Debit card use dropped from 42% in 2006 to 35% last year. But Jupiter analyst Edward Kountz says that could be a one-time discrepancy as other data suggests debit use is growing online and off.
More reflective of a long-term trend, he believes, is the drop in online payments with retailer-issued credit cards, to 9% in 2007 from 13% the previous year. Kountz says that reflects overall modest use of such store cards and the proliferation of other online payment options.
Those alternatives to plastic showed little growth in Jupiter’s 2007 holiday survey. PayPal, the most popular alternative payment method online, stayed steady at 25%, Bill Me Later use dropped to 4% from 6% and Google Checkout increased from 2% to 3%.
More retailers are planning to add alternative payments. PayPal was an investment priority of 53% of retailers surveyed last fall and deferred billing options like Bill Me Later of 38%, according to Forrester Research and e-retailer trade group Shop.org. First Annapolis Consulting says a survey last December of retailers with annual online volume of $5 million to $10 million shows 41% accept some kind of alternative payment, including 34% that take PayPal and 20% Google Checkout.
Of the consumers who pay with something other than a credit or debit card, 37% cited security and 25% convenience as a primary reason to use an alternative payment system. The perception of security comes from the customer not having to enter a payment card number on the merchant’s site as it is stored by the alternative payment provider. The convenience comes from being able to pay with just a user name and password, as opposed to entering card data.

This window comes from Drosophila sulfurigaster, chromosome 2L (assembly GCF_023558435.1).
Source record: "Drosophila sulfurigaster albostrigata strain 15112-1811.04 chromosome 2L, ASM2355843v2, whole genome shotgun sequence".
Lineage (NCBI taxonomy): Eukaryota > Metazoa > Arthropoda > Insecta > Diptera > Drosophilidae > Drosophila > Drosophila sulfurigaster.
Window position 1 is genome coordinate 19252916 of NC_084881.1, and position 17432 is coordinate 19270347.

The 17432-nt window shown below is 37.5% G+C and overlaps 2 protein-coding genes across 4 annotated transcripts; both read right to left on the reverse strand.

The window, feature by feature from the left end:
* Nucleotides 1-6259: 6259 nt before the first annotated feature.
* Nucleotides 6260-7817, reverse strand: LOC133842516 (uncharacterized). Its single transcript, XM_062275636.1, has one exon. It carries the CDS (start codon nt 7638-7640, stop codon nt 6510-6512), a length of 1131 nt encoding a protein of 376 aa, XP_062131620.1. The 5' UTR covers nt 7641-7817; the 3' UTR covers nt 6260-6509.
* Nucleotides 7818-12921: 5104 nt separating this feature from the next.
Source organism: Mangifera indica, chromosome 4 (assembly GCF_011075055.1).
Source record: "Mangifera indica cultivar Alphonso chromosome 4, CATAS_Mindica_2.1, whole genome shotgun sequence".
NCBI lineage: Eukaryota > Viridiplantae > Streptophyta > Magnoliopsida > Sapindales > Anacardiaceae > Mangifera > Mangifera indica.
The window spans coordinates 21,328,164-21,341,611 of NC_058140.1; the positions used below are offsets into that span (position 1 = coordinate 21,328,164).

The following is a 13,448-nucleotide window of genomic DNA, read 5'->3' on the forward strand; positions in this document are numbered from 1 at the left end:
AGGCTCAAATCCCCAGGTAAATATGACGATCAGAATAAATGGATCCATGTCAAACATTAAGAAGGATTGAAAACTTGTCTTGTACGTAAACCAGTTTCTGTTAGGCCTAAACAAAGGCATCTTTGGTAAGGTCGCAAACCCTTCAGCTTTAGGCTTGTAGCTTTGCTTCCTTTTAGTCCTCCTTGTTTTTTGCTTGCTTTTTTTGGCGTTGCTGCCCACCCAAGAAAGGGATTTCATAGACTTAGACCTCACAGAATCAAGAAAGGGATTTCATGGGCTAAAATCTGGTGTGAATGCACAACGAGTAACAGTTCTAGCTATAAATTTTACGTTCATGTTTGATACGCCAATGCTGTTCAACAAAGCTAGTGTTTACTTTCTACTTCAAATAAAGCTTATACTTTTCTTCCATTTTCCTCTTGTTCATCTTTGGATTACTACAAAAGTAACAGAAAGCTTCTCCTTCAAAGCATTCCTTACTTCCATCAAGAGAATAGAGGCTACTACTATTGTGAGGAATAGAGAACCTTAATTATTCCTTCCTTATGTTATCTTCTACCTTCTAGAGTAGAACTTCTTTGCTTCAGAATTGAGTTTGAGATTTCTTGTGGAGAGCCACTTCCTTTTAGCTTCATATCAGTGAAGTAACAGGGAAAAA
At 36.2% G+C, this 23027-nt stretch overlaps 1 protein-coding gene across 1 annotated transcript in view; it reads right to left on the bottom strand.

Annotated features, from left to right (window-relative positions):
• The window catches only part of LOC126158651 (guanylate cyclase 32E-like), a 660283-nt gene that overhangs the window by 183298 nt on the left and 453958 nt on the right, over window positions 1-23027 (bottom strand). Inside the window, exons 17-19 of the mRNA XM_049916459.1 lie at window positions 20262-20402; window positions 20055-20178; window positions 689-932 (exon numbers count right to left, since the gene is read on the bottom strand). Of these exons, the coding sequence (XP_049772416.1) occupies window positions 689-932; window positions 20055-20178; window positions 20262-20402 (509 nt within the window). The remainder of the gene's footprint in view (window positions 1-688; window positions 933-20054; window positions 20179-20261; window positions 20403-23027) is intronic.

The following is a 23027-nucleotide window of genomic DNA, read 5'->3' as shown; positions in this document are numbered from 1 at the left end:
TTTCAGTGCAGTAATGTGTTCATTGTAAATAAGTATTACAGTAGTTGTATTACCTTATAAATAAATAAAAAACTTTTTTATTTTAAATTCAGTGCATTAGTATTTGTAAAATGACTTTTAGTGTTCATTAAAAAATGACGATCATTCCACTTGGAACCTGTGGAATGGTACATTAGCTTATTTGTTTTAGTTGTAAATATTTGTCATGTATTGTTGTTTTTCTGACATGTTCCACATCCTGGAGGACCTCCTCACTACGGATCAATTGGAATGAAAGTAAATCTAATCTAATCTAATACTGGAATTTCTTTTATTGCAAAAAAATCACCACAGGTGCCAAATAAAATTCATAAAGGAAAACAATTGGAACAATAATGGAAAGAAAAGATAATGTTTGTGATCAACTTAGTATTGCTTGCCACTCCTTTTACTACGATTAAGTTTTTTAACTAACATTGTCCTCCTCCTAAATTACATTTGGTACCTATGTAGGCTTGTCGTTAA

Many consumers continue to shy away from buying online because they fear their personal or payment card information will fall into the wrong hands. In a survey late last year, 75% of respondents agreed that they did not like giving out their credit card number or personal information online, including 36% who strongly agreed with that statement, according to the Pew Internet & American Life Project.
Seeking to allay those fears, more than 4,000 online businesses have deployed Extended Validation SSL certificates from VeriSign Inc. that provide visual cues of a web site’s legitimacy. At such sites, visitors using high-security browsers such as Internet Explorer 7 or Mozilla’s Firefox 3 see an address bar that turns green, a lock icon next to the address and a new field to the right of the address bar displaying the site owner’s name.
Among online retailers using the Extended Validation SSL certificates are Buy.com, Overstock.com and Blue Nile. “In today’s world, where every day seems to present a new threat or vulnerability, our ability to communicate immediately to guests that they have reached a genuine Buy.com checkout or account page is an important step in providing them with the best possible shopping experience,” says Jeff Wisot, vice president of marketing at Buy.com.
At Overstock.com, shoppers using browsers that interface with the VeriSign Extended Validation SSL certificates abandon their shopping carts 8.6% less often than others, the e-retailer says. “We’re ecstatic with the ease of implementation and the subsequent decrease in shopping cart abandonment,” says Geoff Atkinson, marketing chief of staff.